As a parent, you have likely read books or heard stories of children who “recovered” from autism or made significant gains using a particular treatment. These anecdotal (based on personal observation, rather than scientific investigation) reports can be both a blessing and a curse as they inspire hope, but may also lead to disappointment when they fail to provide the hoped for results. We don’t yet know the cause(s) of autism; therefore, there is no definitive treatment protocol. What seems to work for one child may not work for another.
With 1 in 110 children diagnosed today, autism is in the news more and more. You may have seen recent news coverage on several articles in the Journal of Pediatrics that looked at studies of the efficacy (effectiveness) of treatments for autism and concluded that that there was little to no evidence that the treatments evaluated were effective for children with autism. But the brief news blast didn’t report the entire summary of the studies. Bryan King, MD, psychiatrist and director of Seattle Children’s Autism Center, points out that “The absence of evidence does not mean that treatments don’t work. I believe the lack of evidence points out the need for more information.”
Read full post »
Seattle Children’s recently received a tweet from the parent of a child with autism asking about strategies for support when the news makes their child anxious. This question comes up frequently in our clinic. The following general tips may be helpful. As usual, they should not be viewed as clinical advice and should not replace advice from your mental health or medical provider. Read full post »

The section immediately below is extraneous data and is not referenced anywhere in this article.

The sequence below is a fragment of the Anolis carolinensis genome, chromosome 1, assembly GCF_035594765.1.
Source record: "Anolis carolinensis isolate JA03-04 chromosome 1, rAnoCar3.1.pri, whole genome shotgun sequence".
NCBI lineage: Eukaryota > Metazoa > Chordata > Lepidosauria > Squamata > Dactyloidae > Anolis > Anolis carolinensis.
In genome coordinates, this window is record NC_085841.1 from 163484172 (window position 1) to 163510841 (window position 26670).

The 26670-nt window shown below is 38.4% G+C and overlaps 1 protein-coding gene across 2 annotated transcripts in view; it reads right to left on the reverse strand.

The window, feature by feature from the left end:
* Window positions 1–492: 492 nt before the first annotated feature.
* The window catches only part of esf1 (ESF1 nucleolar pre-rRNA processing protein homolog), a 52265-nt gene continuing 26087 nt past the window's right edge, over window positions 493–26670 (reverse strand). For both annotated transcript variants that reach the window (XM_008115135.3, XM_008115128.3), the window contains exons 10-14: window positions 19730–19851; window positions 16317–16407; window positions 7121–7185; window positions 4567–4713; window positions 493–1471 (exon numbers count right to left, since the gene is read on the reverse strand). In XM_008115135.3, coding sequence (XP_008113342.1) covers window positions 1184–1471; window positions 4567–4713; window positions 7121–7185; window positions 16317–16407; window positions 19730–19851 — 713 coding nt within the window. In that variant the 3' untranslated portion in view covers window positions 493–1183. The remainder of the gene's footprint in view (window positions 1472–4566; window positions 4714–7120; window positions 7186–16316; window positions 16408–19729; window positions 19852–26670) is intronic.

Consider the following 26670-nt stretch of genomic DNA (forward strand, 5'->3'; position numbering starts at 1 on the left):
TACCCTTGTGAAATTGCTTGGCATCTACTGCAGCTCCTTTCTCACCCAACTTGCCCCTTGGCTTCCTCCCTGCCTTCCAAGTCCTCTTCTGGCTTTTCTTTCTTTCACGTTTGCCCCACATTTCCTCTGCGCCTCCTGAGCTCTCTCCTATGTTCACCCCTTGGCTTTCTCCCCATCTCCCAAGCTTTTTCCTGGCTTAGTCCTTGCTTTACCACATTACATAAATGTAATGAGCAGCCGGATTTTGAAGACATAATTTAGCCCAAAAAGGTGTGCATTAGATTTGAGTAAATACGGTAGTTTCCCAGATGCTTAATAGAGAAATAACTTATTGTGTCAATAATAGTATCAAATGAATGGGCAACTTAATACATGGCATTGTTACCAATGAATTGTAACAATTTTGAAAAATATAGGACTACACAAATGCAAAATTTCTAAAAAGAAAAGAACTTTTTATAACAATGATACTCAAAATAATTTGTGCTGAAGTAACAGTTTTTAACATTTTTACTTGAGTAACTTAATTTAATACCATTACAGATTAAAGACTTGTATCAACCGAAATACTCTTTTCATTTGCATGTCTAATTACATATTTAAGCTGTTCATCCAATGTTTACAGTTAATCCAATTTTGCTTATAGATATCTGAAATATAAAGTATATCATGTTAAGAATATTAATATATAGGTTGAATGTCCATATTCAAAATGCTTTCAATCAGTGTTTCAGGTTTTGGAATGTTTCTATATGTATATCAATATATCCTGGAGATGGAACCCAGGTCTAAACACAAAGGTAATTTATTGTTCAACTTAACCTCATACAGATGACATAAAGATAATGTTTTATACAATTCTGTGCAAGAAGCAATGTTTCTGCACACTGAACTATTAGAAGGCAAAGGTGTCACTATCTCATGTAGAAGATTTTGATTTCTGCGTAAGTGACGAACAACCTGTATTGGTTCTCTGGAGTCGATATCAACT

Social communication is an essential component of daily interactions. It influences how people perceive a message and formulate an appropriate response. However, in children with autism, this can often be a challenge. To help address these challenges, Jim Mancini, MS, CCC-SLP with Seattle Children’s Autism Center, shared common communicative deficits and strategies designed to encourage communication development at the Autism 205: Social Communication— Making Connections presentation. We attended the lecture and have recapped some of the key takeaways. Read full post »
Today is National Children’s Mental Health Awareness Day, which raises the question: Is autism a mental health diagnosis?
When my daughter was diagnosed a dozen years ago, her developmental pediatrician referred to it as a neurodevelopmental disorder. Later I heard it described as “neurobiological”. Yet I was told there is no medical test for autism and that it was diagnosed based on observation of behavior. Still later, I read about autism as a psychiatric disorder and many of the therapies I researched were based in psychology. Read full post »